36 Yalta Boulevard, the third entry in Steinhauer's fascinating and original series, begins in 1966 and has as its central character a man at first glance much less colorful than Brod or Kolyeszar. At 50, Brano Sev has achieved the rank of major in the country's state security office. He lives alone, has a limited social life and sexual history, and is famous for his loyalty and devotion to his superiors at 36 Yalta Blvd., in the country's capital city. But when an operation to eliminate a traitor goes bad in Vienna, Sev is sent home in disgrace, booted out of the security service and given a lowly, tedious factory job. He accepts the demotion without complaint, believing he will be reinstated eventually.
His chance at redemption comes when he is ordered to return to Bobrka, his native village in the north of the country, to track a possible defector. Sev hasn't been home for years, but it holds a large part of his history, including sending his father out of the country rather than risk the inevitable imprisonment the former farmer would face because of his forced collaboration with Nazi occupiers:
"It seemed that everything was already known to him in this town of less than four hundred; everything was tactile. The lit windows with their rough lace curtains, the tire-mangled road, the sharp grass springing up in his headlights, the fogged windows of the village's one bar and the old man shivering outside in the cold with a beer in his hand, watching Brano's Trabant roll past."
One reviewer of The Confession compared Steinhauer to Graham Greene, but his latest is more in the Eric Ambler tradition of people in unwilling exile. Brano's tortuous journey out of Bobrka takes him back to Vienna, where among the dangers and temptations are a much-younger Yugoslavian woman who apparently loves him, as well as an anti-communist group of religious fundamentalists, funded by the U.S. government, who offer another kind of freedom.
After much physical and mental suffering, Sev is following a suspicious character in Vienna. Steinhauer says late in the book:
"This was a young man's job, creeping around a metropolis, tracking people while remaining invisible. Decades ago, Brano had found the minutiae interesting, sometimes exciting, but he no longer remembered why. All the older Brano found himself desiring . . . was a life that looked a lot like retirement."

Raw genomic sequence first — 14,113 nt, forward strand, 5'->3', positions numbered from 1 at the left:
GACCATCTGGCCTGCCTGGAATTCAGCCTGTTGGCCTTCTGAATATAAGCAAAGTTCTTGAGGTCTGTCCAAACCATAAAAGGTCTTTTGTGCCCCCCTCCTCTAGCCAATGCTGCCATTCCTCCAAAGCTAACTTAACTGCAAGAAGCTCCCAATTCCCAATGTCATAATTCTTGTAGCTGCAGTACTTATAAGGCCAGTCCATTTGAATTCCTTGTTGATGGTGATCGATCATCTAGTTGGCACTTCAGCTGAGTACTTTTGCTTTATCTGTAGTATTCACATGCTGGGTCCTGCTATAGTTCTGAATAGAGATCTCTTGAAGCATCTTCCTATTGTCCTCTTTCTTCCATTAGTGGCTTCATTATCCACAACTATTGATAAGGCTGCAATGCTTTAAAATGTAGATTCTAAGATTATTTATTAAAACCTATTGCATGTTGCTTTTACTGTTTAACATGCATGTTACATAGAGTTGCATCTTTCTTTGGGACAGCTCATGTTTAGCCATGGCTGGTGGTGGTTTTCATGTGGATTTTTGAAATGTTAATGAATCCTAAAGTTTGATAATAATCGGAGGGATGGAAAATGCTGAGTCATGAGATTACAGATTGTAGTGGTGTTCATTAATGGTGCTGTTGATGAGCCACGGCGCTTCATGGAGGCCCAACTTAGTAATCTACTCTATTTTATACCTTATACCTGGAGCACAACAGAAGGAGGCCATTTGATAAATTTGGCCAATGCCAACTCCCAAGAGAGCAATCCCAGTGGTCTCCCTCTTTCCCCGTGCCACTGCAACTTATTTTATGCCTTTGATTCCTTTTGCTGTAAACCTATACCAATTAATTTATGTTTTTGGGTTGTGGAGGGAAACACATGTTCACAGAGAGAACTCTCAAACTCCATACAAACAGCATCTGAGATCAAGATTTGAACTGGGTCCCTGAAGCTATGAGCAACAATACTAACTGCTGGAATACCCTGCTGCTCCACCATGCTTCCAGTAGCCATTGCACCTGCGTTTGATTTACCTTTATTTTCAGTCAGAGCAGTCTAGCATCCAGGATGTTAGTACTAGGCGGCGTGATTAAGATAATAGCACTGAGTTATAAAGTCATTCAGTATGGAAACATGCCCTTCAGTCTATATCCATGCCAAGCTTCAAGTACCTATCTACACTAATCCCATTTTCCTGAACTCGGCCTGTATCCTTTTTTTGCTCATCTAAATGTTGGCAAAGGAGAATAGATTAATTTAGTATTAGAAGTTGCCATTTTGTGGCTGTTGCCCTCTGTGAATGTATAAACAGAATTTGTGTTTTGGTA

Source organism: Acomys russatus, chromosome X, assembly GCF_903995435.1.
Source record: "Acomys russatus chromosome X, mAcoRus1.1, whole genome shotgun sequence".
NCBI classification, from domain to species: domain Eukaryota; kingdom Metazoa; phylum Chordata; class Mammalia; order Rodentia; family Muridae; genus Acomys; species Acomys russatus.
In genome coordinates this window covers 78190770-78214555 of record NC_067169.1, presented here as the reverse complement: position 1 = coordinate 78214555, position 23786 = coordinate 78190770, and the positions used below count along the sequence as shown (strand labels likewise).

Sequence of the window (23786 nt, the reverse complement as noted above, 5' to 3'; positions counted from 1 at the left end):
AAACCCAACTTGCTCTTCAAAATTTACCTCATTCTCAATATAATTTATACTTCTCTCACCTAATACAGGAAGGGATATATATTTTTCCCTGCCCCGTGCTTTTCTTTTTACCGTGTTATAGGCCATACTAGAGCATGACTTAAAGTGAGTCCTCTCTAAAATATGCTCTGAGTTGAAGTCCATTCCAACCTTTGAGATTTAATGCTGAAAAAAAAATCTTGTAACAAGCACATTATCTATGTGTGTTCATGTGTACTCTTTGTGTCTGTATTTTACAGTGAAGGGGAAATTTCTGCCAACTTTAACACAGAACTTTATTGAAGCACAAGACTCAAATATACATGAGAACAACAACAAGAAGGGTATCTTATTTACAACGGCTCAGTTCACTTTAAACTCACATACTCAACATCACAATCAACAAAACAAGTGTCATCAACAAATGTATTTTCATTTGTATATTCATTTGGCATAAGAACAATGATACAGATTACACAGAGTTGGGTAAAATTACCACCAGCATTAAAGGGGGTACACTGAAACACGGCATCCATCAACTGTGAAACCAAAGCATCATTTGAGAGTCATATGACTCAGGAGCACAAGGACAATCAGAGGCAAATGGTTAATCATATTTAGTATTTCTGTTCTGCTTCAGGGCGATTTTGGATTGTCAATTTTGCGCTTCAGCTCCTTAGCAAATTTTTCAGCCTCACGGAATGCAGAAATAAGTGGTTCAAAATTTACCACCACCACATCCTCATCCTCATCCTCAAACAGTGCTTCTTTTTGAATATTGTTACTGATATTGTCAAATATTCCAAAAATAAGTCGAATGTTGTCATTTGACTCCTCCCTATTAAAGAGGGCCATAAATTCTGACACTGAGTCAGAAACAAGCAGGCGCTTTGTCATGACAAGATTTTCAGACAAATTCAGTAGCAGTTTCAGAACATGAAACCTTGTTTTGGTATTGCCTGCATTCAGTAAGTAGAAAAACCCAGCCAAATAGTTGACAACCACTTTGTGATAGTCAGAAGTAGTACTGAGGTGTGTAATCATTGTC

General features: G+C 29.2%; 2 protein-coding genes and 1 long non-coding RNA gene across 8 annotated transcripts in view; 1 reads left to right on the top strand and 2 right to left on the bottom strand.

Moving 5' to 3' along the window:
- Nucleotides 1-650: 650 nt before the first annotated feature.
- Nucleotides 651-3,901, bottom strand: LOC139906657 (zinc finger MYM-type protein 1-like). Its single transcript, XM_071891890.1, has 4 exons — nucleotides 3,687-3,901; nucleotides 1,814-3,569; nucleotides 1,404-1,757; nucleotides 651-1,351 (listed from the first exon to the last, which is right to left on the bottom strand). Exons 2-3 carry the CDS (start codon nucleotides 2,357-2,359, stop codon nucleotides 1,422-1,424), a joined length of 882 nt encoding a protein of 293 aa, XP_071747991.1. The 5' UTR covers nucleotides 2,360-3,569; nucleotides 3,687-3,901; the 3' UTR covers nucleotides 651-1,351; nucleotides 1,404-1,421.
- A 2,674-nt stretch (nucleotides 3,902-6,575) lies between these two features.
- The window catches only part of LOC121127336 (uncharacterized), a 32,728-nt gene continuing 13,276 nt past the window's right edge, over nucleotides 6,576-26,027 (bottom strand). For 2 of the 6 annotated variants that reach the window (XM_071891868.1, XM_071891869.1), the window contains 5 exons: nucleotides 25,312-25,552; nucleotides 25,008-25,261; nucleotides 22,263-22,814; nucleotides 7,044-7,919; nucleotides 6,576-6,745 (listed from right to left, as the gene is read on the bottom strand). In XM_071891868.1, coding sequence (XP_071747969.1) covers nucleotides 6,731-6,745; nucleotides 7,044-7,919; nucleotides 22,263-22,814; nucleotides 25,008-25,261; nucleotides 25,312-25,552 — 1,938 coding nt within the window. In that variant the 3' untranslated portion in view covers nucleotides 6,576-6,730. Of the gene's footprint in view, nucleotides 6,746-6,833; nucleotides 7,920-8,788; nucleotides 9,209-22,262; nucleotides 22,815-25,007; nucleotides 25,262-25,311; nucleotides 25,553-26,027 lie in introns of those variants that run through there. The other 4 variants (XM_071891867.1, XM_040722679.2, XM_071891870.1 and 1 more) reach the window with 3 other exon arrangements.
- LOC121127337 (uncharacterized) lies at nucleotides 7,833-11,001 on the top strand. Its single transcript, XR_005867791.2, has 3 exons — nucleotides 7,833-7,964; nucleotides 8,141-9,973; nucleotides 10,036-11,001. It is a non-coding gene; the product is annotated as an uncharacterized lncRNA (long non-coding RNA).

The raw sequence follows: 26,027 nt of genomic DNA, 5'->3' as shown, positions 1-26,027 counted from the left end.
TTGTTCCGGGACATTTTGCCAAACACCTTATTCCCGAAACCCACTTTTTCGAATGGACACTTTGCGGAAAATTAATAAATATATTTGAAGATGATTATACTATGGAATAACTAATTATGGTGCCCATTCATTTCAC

Sev might think this at the time, but in the end he makes a decision that at first seem surprising but really is inevitable.
That undersung British master of irony, Bill James (who once wrote a biography of Anthony Powell), has a hardcover -- WOLVES OF MEMORY -- just out. While you wait for that one, here's a new paperback treat. This is what I wrote when it first appeared:
Desmond Iles is in trouble, and that's enough to give a new jolt of energy to James's long-running series about the dapper, devious, demented Assistant Chief Constable of an unnamed British Midlands city and his colleague and primary antagonist, Chief of Detectives Colin Harpur. Here Iles faces two challenges: a tough new chief constable may replace his well-meaning but clueless boss Chief Constable Mark Lane and crush Iles like a bug; and one of the city's three top drug magnates is rumored to want Iles dead.
The titular young woman with the shapely rear is the 18-year-old daughter of a recently deceased "grass," or informer. Fascinated by teenage girls, Iles naturally finds himself attracted to her -- until she begins to respond favorably to his advances. Once again, it's James's darkly ironic writing that makes this series worth the padding and occasional plodding.
Sunday, July 16, 2006
Who will finally replace Ruth Rendell and P.D. James as icons of the British crime novel when those two worthy Dames (of the British Empire, I mean) finally call it quits? Denise Mina and Morag Joss are certainly likely candidates. Less likely but equally deserving is Pip Granger, whose books are set in London’s working class neighborhoods in the 1950s, when the city and its inhabitants were still trying to find a way to reconcile a blasted past and an uncertain future. If you read Not All Tarts Are Apple, The Widow Ginger or last year’s Trouble In Paradise, you’ll know what a rich and yeasty brew Granger has distilled from an array of characters who range from the flamboyant to the bizarre.